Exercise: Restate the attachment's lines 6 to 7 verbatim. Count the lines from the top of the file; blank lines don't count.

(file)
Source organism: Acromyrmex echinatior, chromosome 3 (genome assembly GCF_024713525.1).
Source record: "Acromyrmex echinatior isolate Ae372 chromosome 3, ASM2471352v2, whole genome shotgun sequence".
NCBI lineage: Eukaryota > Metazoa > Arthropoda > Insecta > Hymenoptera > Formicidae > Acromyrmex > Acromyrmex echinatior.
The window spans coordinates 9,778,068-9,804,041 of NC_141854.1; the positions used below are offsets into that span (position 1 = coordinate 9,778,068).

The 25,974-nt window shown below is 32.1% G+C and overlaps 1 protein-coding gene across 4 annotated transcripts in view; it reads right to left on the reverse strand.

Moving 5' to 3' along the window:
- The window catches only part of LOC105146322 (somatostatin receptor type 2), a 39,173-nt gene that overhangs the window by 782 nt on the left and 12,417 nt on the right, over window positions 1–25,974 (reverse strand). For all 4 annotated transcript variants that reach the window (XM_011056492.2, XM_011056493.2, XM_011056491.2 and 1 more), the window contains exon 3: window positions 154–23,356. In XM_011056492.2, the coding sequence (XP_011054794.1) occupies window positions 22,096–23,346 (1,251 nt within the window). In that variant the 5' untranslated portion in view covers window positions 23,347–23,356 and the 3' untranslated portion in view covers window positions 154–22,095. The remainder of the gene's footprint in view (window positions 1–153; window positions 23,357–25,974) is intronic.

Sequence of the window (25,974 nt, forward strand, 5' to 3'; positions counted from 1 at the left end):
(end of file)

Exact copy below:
Moving 5' to 3' along the window:
- The window catches only part of LOC105146322 (somatostatin receptor type 2), a 39,173-nt gene that overhangs the window by 782 nt on the left and 12,417 nt on the right, over window positions 1–25,974 (reverse strand). For all 4 annotated transcript variants that reach the window (XM_011056492.2, XM_011056493.2, XM_011056491.2 and 1 more), the window contains exon 3: window positions 154–23,356. In XM_011056492.2, the coding sequence (XP_011054794.1) occupies window positions 22,096–23,346 (1,251 nt within the window). In that variant the 5' untranslated portion in view covers window positions 23,347–23,356 and the 3' untranslated portion in view covers window positions 154–22,095. The remainder of the gene's footprint in view (window positions 1–153; window positions 23,357–25,974) is intronic.